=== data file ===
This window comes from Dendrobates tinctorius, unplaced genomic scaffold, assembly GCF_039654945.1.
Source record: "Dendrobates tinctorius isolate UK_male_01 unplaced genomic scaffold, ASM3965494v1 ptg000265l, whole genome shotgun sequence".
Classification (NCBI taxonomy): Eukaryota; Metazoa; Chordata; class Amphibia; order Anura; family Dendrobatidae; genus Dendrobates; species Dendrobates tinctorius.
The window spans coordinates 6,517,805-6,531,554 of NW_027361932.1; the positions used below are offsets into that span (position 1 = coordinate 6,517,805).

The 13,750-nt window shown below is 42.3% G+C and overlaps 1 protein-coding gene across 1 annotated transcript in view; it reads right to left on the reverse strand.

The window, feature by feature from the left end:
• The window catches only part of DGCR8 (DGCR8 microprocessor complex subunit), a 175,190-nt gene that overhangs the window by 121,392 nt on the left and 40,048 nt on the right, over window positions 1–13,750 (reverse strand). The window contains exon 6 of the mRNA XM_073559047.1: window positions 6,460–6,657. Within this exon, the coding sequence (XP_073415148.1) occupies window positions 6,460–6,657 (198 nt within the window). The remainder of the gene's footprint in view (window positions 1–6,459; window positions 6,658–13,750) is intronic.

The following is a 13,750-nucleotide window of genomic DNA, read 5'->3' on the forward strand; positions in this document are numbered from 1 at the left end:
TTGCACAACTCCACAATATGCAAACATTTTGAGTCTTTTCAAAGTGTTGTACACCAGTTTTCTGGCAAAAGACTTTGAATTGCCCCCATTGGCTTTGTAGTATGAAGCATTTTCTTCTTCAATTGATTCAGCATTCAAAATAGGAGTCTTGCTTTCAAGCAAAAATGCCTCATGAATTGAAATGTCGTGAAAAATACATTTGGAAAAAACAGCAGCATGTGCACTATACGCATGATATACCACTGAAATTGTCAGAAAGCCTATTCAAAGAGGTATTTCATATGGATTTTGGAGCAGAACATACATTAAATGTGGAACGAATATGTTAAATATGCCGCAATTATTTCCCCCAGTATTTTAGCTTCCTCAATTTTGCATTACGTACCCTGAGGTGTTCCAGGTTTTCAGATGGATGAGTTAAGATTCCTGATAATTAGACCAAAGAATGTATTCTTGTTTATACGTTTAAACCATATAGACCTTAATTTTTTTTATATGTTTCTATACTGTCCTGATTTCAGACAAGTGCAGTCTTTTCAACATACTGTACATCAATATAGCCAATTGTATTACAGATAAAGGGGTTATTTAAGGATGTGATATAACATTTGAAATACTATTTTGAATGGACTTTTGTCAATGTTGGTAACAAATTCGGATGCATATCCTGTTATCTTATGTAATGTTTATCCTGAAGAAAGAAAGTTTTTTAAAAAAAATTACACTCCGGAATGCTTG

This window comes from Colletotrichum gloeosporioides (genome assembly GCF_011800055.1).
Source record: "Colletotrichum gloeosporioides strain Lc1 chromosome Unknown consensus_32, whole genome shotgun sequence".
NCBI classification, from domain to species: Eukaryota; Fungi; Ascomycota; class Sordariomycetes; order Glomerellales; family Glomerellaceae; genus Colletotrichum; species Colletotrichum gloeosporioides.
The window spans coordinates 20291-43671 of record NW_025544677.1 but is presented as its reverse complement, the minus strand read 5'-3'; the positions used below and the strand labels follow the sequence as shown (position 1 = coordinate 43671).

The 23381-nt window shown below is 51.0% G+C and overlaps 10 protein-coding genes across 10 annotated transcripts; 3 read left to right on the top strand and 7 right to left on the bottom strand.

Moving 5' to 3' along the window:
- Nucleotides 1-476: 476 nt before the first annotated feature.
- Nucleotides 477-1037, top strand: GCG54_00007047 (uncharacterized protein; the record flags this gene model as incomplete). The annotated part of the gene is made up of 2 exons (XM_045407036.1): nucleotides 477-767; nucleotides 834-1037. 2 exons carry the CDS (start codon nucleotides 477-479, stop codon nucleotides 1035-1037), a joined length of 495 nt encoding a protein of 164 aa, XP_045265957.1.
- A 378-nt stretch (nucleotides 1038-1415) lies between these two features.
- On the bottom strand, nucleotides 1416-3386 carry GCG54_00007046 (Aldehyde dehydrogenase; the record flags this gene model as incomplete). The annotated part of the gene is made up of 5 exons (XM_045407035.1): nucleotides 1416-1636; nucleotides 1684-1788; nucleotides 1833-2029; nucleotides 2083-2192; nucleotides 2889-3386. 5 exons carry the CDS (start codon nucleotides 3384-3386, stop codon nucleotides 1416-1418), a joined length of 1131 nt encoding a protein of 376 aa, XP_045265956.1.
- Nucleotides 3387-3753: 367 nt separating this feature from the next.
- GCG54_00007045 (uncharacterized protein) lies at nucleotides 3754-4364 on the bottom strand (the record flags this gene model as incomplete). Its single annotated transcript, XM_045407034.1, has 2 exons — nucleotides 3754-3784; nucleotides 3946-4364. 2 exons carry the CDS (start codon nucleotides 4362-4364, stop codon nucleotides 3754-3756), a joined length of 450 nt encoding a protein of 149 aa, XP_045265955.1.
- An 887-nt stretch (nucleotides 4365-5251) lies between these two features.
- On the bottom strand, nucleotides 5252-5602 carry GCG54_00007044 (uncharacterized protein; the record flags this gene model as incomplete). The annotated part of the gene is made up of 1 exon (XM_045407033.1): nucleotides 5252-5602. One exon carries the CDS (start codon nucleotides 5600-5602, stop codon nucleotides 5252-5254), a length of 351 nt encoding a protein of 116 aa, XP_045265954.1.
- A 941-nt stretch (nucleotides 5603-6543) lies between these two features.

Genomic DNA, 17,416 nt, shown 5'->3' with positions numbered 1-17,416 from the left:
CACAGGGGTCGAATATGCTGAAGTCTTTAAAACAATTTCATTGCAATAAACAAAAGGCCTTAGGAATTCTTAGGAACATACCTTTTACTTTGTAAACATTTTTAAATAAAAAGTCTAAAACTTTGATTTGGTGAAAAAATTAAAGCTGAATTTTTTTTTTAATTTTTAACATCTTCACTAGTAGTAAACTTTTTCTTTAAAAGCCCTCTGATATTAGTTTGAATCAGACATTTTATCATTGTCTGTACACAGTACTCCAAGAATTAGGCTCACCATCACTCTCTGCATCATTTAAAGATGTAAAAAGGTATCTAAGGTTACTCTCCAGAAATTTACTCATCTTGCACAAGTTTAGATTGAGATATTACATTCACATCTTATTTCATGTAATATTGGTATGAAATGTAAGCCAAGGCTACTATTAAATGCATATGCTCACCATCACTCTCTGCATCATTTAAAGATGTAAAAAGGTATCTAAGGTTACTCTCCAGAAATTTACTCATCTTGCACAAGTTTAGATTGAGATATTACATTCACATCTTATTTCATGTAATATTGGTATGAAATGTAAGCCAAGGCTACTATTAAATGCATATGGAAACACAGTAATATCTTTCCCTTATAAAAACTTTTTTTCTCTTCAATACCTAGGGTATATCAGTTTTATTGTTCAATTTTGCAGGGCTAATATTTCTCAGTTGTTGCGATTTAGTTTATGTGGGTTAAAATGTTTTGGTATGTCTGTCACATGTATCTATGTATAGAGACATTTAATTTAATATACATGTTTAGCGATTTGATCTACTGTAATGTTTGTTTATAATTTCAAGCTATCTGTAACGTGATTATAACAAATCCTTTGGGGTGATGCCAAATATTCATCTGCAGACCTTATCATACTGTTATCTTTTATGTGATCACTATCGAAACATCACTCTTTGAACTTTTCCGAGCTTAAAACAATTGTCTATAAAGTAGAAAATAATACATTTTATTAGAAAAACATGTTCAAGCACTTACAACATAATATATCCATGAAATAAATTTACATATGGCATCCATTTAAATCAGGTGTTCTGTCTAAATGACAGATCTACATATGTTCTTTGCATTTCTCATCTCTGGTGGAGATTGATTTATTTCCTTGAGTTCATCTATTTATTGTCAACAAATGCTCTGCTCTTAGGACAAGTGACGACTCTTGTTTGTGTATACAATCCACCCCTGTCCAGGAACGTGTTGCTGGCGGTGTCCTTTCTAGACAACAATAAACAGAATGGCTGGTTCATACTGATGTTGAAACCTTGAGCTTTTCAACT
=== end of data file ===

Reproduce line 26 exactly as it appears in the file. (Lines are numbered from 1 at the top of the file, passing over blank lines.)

CACAGGGGTCGAATATGCTGAAGTCTTTAAAACAATTTCATTGCAATAAACAAAAGGCCTTAGGAATTCTTAGGAACATACCTTTTACTTTGTAAACATTTTTAAATAAAAAGTCTAAAACTTTGATTTGGTGAAAAAATTAAAGCTGAATTTTTTTTTTAATTTTTAACATCTTCACTAGTAGTAAACTTTTTCTTTAAAAGCCCTCTGATATTAGTTTGAATCAGACATTTTATCATTGTCTGTACACAGTACTCCAAGAATTAGGCTCACCATCACTCTCTGCATCATTTAAAGATGTAAAAAGGTATCTAAGGTTACTCTCCAGAAATTTACTCATCTTGCACAAGTTTAGATTGAGATATTACATTCACATCTTATTTCATGTAATATTGGTATGAAATGTAAGCCAAGGCTACTATTAAATGCATATGCTCACCATCACTCTCTGCATCATTTAAAGATGTAAAAAGGTATCTAAGGTTACTCTCCAGAAATTTACTCATCTTGCACAAGTTTAGATTGAGATATTACATTCACATCTTATTTCATGTAATATTGGTATGAAATGTAAGCCAAGGCTACTATTAAATGCATATGGAAACACAGTAATATCTTTCCCTTATAAAAACTTTTTTTCTCTTCAATACCTAGGGTATATCAGTTTTATTGTTCAATTTTGCAGGGCTAATATTTCTCAGTTGTTGCGATTTAGTTTATGTGGGTTAAAATGTTTTGGTATGTCTGTCACATGTATCTATGTATAGAGACATTTAATTTAATATACATGTTTAGCGATTTGATCTACTGTAATGTTTGTTTATAATTTCAAGCTATCTGTAACGTGATTATAACAAATCCTTTGGGGTGATGCCAAATATTCATCTGCAGACCTTATCATACTGTTATCTTTTATGTGATCACTATCGAAACATCACTCTTTGAACTTTTCCGAGCTTAAAACAATTGTCTATAAAGTAGAAAATAATACATTTTATTAGAAAAACATGTTCAAGCACTTACAACATAATATATCCATGAAATAAATTTACATATGGCATCCATTTAAATCAGGTGTTCTGTCTAAATGACAGATCTACATATGTTCTTTGCATTTCTCATCTCTGGTGGAGATTGATTTATTTCCTTGAGTTCATCTATTTATTGTCAACAAATGCTCTGCTCTTAGGACAAGTGACGACTCTTGTTTGTGTATACAATCCACCCCTGTCCAGGAACGTGTTGCTGGCGGTGTCCTTTCTAGACAACAATAAACAGAATGGCTGGTTCATACTGATGTTGAAACCTTGAGCTTTTCAACT